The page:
Elijah Boerner

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The day Elijah was born I just had this feeling that something wasn’t right. I told the Pediatrician on the Delivery unit that Elijah’s breathing sounded funky and I was reassured that it was normal and all babies do it until they turn 3 months old. She even wrote on my discharge paperwork that I was worried and she reassured me that it was just first time mom anxiety. By the time Elijah was 6 months old he was hospitalized 6 times with bronchiolitis and I was told by the attending on the unit that he didn’t warrant a Pulmonary consult. I was not in acceptance of that answer and went down to their outpatient unit where I was told the next available appointment wouldn’t be for 2 months. I then called another local hospital and was told the same thing. I still was not giving up on this, my mom senses just kept tingling that something wasn’t right. I called his pediatrician and we talked about what was going on. Within 24hrs I received a phone call back from him and an appointment to see the Department Head of Pulmonary in an out of state hospital at the end of the week. I drove Elijah to this appointment and the following week we received a diagnosis, Elijah was diagnosed with mild to moderate tracheomalacia.

We then started to see an Orthopedic at the out-of-state hospital for issues of Torticollis and a hypo plastic C4 vertebrae. As time went on Elijah wouldn’t use his left side of his body and the Orthopedic sent us to Neurology for a consult. Neurology ordered an MRI of the brain and when the Orthopedic found out he added on an MRI of the entire spine. The Brain MRI came back mostly normal but they discovered that he has a tethered cord. The orthopedic then suggested that we see Genetics due to the recurring infections, and abnormalities of the spine.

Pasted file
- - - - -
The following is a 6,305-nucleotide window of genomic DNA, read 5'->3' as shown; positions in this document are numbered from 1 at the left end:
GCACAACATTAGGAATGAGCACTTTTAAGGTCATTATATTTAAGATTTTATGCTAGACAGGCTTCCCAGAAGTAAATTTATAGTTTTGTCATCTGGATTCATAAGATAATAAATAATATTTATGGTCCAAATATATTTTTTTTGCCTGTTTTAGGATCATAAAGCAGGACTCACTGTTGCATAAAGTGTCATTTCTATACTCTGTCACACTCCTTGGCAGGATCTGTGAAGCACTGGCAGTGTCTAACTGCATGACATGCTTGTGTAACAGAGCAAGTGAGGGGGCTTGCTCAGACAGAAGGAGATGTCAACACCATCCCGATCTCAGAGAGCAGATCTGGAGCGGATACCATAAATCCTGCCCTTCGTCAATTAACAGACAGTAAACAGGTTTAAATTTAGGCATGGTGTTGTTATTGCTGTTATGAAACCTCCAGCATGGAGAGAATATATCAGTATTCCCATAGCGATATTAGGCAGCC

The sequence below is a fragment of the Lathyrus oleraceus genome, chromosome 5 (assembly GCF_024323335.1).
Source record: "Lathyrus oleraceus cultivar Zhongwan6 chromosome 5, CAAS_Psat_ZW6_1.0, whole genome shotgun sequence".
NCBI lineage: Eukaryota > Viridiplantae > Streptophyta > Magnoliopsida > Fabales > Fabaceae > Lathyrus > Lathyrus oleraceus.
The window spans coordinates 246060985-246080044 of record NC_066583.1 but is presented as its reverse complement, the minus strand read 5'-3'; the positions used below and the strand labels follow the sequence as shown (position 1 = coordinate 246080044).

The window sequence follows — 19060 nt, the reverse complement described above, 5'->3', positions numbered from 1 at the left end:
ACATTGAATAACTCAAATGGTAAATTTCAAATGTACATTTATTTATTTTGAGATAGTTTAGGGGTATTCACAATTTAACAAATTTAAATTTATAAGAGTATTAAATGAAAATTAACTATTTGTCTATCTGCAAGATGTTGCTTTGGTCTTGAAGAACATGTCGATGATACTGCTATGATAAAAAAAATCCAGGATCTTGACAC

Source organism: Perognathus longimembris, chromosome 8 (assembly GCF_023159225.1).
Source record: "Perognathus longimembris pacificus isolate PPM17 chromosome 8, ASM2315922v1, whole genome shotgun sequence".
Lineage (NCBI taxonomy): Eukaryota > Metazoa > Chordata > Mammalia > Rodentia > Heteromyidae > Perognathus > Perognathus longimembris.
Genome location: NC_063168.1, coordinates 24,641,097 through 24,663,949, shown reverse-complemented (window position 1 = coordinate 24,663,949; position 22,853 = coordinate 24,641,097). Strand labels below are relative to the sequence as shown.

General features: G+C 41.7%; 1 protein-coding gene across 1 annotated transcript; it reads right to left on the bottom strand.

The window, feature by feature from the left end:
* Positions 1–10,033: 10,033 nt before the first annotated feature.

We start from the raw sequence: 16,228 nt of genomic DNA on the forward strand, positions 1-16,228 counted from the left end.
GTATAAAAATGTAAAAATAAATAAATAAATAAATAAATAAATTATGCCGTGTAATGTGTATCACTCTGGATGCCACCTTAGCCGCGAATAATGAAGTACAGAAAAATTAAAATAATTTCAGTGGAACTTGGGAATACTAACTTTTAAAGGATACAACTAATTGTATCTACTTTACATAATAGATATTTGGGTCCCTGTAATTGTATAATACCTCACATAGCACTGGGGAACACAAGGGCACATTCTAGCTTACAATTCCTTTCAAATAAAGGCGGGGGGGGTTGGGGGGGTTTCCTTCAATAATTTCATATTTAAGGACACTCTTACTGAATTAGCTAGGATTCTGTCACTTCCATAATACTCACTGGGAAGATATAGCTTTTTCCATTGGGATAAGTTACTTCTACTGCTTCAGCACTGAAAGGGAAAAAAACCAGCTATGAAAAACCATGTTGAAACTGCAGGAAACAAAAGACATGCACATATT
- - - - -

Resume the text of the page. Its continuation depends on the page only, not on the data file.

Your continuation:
Fast forward to finally getting into genetics, I remember this day so clearly. We saw Dr Gripp at AI DuPont and Dr Gripp walked into the room looked at Elijah for like 2 minutes and was like I am pretty sure Elijah has what’s called 22Q11.2 deletion but I need to finish my evaluation and confirm with some blood work. I was so baffled. How can this Doctor just walk in the room look at my child and know what is wrong with him. I started to doubt and think that it was just like all the other doctors throwing out things it could be. But then the call came a month later. I remember it like no other. May 2nd, 2016 I received the call that I was dreading. The Genetic office called and confirmed that Elijah did indeed have what’s called 22q11.2 deletion. My mind began to go all over, I had no idea what this meant, I didn’t do much research during the waiting period as I didn’t want to freak out over something Elijah may not even have. I was petrified of not knowing what the future meant for Elijah. I tried to wrap my head around it but it just felt like so much at the time. Dr Gripp had told me about the 22q and You Center at CHOP and I called and made an intake appointment with them.

The first year of his diagnosis seems like such a blur, between the intake and the referrals to all the other specialists. It became overwhelming. I felt like I was just going through the motions. Elijah was in and out of the hospital, in and out of doctor appointments, referrals to this, referrals to that, therapies for speech, physical therapy, hearing therapy, and occupational therapy.

Fast Forward to now, Elijah is thriving in a public school with pull out supports. His school has even helped put on a 22Q awareness day in January 2020. He talks and boy does he not shut up. You may not be able to understand him all the time but he definitely has a lot to say. I never realized it in the moment but looking back I realized Elijah was such a quiet baby, he barely cried, he never cooed, I just thought he wasn’t very talkative. There were days I prayed he would talk, make a sound, something, now there are days I pray he shuts up lol.

Through this journey, I have learned to take it day by day. Stop worrying about what the future will hold for him (if that’s possible) and learn to live in the moment. I learned that I just need to give Elijah the best support he needs now, anything else we can address when the time comes. Elijah is such a sweet loving child and brightens up any room he is in. Through all the diagnosis, visits, medications, therapies, he doesn’t let 22Q stop him in any way and goes after what he wants. Elijah currently does karate, swimming, soccer, baseball, and wants to start basketball next year.

To all those parents hearing the diagnosis for the first time: Breathe. It will be okay. Don’t compare your child to another, try to focus on the moment and not worry so much about the future. Just live. Give Support. And Fight for your child. You as the parent knows what’s best for you child.

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